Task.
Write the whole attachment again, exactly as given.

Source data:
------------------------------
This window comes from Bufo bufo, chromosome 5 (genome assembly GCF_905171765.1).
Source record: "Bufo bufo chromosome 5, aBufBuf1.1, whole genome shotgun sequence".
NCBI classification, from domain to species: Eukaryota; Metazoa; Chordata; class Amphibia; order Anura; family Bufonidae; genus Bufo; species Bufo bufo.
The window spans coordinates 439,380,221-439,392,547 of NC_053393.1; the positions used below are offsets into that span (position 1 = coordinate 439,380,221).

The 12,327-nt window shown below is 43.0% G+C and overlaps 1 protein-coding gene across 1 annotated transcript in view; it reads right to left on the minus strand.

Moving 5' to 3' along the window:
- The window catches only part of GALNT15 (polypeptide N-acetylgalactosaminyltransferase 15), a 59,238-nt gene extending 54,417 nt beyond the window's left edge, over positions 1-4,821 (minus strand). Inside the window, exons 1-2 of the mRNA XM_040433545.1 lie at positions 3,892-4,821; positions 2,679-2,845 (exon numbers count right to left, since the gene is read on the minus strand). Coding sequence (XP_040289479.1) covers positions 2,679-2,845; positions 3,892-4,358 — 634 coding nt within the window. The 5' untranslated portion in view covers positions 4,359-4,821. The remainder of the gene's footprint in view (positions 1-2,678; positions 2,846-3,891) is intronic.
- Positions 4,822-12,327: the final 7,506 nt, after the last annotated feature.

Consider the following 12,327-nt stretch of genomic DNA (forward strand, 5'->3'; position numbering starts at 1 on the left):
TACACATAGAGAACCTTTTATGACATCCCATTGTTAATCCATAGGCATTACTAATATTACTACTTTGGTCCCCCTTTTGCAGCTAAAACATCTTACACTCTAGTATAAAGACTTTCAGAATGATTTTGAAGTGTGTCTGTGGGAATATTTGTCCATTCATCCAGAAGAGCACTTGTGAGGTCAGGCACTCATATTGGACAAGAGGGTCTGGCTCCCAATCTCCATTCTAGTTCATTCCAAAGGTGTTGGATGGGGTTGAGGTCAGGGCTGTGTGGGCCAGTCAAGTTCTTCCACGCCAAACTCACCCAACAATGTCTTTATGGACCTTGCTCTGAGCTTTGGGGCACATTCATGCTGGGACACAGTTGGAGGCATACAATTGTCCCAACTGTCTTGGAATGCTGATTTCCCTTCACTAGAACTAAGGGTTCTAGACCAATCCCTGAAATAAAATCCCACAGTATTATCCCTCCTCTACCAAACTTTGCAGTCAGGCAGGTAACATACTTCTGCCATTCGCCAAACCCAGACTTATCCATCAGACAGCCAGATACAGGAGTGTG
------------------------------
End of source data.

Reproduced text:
This window comes from Bufo bufo, chromosome 5 (genome assembly GCF_905171765.1).
Source record: "Bufo bufo chromosome 5, aBufBuf1.1, whole genome shotgun sequence".
NCBI classification, from domain to species: Eukaryota; Metazoa; Chordata; class Amphibia; order Anura; family Bufonidae; genus Bufo; species Bufo bufo.
The window spans coordinates 439,380,221-439,392,547 of NC_053393.1; the positions used below are offsets into that span (position 1 = coordinate 439,380,221).

The 12,327-nt window shown below is 43.0% G+C and overlaps 1 protein-coding gene across 1 annotated transcript in view; it reads right to left on the minus strand.

Moving 5' to 3' along the window:
- The window catches only part of GALNT15 (polypeptide N-acetylgalactosaminyltransferase 15), a 59,238-nt gene extending 54,417 nt beyond the window's left edge, over positions 1-4,821 (minus strand). Inside the window, exons 1-2 of the mRNA XM_040433545.1 lie at positions 3,892-4,821; positions 2,679-2,845 (exon numbers count right to left, since the gene is read on the minus strand). Coding sequence (XP_040289479.1) covers positions 2,679-2,845; positions 3,892-4,358 — 634 coding nt within the window. The 5' untranslated portion in view covers positions 4,359-4,821. The remainder of the gene's footprint in view (positions 1-2,678; positions 2,846-3,891) is intronic.
- Positions 4,822-12,327: the final 7,506 nt, after the last annotated feature.

Consider the following 12,327-nt stretch of genomic DNA (forward strand, 5'->3'; position numbering starts at 1 on the left):
TACACATAGAGAACCTTTTATGACATCCCATTGTTAATCCATAGGCATTACTAATATTACTACTTTGGTCCCCCTTTTGCAGCTAAAACATCTTACACTCTAGTATAAAGACTTTCAGAATGATTTTGAAGTGTGTCTGTGGGAATATTTGTCCATTCATCCAGAAGAGCACTTGTGAGGTCAGGCACTCATATTGGACAAGAGGGTCTGGCTCCCAATCTCCATTCTAGTTCATTCCAAAGGTGTTGGATGGGGTTGAGGTCAGGGCTGTGTGGGCCAGTCAAGTTCTTCCACGCCAAACTCACCCAACAATGTCTTTATGGACCTTGCTCTGAGCTTTGGGGCACATTCATGCTGGGACACAGTTGGAGGCATACAATTGTCCCAACTGTCTTGGAATGCTGATTTCCCTTCACTAGAACTAAGGGTTCTAGACCAATCCCTGAAATAAAATCCCACAGTATTATCCCTCCTCTACCAAACTTTGCAGTCAGGCAGGTAACATACTTCTGCCATTCGCCAAACCCAGACTTATCCATCAGACAGCCAGATACAGGAGTGTG